He still held on to a large contingent of supporters, but the tides seemed to turn on him, spewing nothing but unrelenting vitriol in his general direction. We heard all sorts of negatives thrown at LeBron during his first two seasons with the Miami Heat.
Hell, Cleveland fans even burned his jerseys in the streets.
LeBron's image is starting to regain its earlier luster, though. The vast majority of basketball fans appreciate his unabashed greatness on both ends of the court and have started to put past gripes aside. The work and dedication he's devoted to his game—particularly when he goes to work in the post—have also done wonders for his image.
There's still a fairly sizable group of people who refuse to support James, but they're outnumbered more and more as the days progress and the defending champion marches closer to what could be a second career title. These are the ones who use degrading forms of his name, allow his penchant for flopping to trump every other aspect of his game and still hold on to the nonsensical belief that he can't come through when it matters most.
We've all run into them, but the number of players in said group is quickly dwindling. LeBron is the golden boy of the league—and, perhaps more importantly, the league's fanbase—once more.
As the temporal distance between the present and "The Decision" grows larger, it becomes easier to compartmentalize objectivity and raw emotion. The furor among fans was raised because the world's best player seemingly deserted his hometown team, not because it was a bad move for his basketball career.
LeBron's supporting cast was lackluster in Cleveland, and it's hard to win a title in that situation (see: Durant, Kevin). He was simply capitalizing on an opportunity to win basketball games, which is easier to see now that the emotions associated with his 2010 choice are fading away.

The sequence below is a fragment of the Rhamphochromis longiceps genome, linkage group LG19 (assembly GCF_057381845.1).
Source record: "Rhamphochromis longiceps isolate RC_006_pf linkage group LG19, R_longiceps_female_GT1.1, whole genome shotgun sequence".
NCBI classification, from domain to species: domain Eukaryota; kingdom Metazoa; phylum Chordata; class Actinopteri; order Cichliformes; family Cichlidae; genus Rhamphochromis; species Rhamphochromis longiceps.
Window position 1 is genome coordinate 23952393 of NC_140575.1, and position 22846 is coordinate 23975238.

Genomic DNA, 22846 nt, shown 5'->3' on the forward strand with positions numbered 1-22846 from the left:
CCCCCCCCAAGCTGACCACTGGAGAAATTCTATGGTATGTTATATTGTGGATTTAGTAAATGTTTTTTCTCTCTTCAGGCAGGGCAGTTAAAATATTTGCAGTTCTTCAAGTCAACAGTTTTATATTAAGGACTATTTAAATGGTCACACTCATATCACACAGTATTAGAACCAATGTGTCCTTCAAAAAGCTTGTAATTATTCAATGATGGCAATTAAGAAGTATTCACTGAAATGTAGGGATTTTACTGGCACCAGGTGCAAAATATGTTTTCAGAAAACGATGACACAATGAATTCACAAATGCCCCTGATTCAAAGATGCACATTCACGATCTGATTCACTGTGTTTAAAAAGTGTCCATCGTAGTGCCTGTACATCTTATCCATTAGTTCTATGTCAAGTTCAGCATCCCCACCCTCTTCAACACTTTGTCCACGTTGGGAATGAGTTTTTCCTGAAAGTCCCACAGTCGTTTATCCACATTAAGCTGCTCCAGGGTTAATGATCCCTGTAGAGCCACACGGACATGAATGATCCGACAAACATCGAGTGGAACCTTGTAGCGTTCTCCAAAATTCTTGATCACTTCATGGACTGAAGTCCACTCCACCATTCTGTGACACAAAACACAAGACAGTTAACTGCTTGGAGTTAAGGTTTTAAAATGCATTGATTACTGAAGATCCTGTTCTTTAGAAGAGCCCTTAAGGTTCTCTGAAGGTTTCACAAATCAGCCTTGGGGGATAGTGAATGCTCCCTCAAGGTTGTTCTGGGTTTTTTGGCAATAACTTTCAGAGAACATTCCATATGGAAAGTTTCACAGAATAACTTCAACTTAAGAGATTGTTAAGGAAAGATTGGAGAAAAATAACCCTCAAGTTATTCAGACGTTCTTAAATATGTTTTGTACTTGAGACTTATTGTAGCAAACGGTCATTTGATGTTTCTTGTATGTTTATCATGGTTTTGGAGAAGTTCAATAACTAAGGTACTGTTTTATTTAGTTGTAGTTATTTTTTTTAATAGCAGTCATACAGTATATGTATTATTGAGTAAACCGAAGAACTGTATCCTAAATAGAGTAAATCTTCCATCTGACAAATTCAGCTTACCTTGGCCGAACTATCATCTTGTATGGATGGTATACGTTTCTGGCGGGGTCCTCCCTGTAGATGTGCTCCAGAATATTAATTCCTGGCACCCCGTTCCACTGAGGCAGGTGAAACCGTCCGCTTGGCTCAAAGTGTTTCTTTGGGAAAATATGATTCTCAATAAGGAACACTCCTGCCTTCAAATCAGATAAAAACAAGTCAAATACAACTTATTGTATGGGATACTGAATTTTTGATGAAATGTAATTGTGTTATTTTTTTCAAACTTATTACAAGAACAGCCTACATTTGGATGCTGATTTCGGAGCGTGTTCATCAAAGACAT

No such excuses exist anymore.
LeBron is playing in the city of his choosing. He's playing with his closest friend in the league. He's won a championship with the Heat, and that could become "championships" by the time the 2014 offseason rolls around.
If he removed his talents from South Beach, just as he once took them there, his image would suffer another heavy blow. But this time, it's one he might not be able to get up from.
The Big Three May Be Able to Stay Together
Doesn't money always seem to get in the way of things?
When we're inevitably discussing LeBron James' 2014 choice in the future, money is going to be a primary topic of conversation because there's a general notion that the Miami Heat can't afford to pay LeBron, Wade and Bosh during the 2014-15 season and beyond.
Yes, the team will be over the salary cap, and yes, it'll be over the luxury tax. But that doesn't mean it's impossible to keep the trio.
The big deterrent is what the new collective bargaining agreement calls the repeater tax. Starting in 2014-15, teams will pay this repeater rate if they were over the luxury-tax threshold during the 2011-12, 2012-13, 2013-14 and 2014-15 seasons. Yes, the Heat will likely fall into that category.
Here's a simplified version of how the repeater tax compares to the traditional luxury tax, courtesy of Larry Coon's fantastic Salary Cap FAQ. For each dollar over the luxury tax, the non-repeater/repeater pays the given amount:
|Amount over luxury tax||Non-repeater||Repeater|
|$20,000,000 or more||$3.75, and increasing $0.50 for each additional $5 million ||$4.75, and increasing $0.50 for each additional $5 million|
So yes, Miami will owe quite a lot of money if The Big Three stay put for two more seasons (and possibly well beyond), but is it too much moolah?
Not when Pat Riley is in charge. A brilliant businessman with a knack for winning championships, Riley recognizes that you often get what you pay for. Plus, he understands the amount of revenue that a player like LeBron James generates for a franchise.
In an open market, LeBron would be worth far more than whatever his salary plus the luxury-tax penalty would add up to.
Basically, he doesn't have to concern himself with losing the other two members of his triumvirate, because the three are worth more together than they cost.
Miami has a lot of LeBron left to enjoy no matter what happens two offseasons down the road, but it looks a lot like the Heat will be employing the MVP even beyond that. Without money concerning the Heat, the onus is on Mr. James.
And given his newly refurbished image and the inevitable uncertainty of other situations outside Miami, James is best suited to just stay put.
After all, if it ain't broke, don't fix it.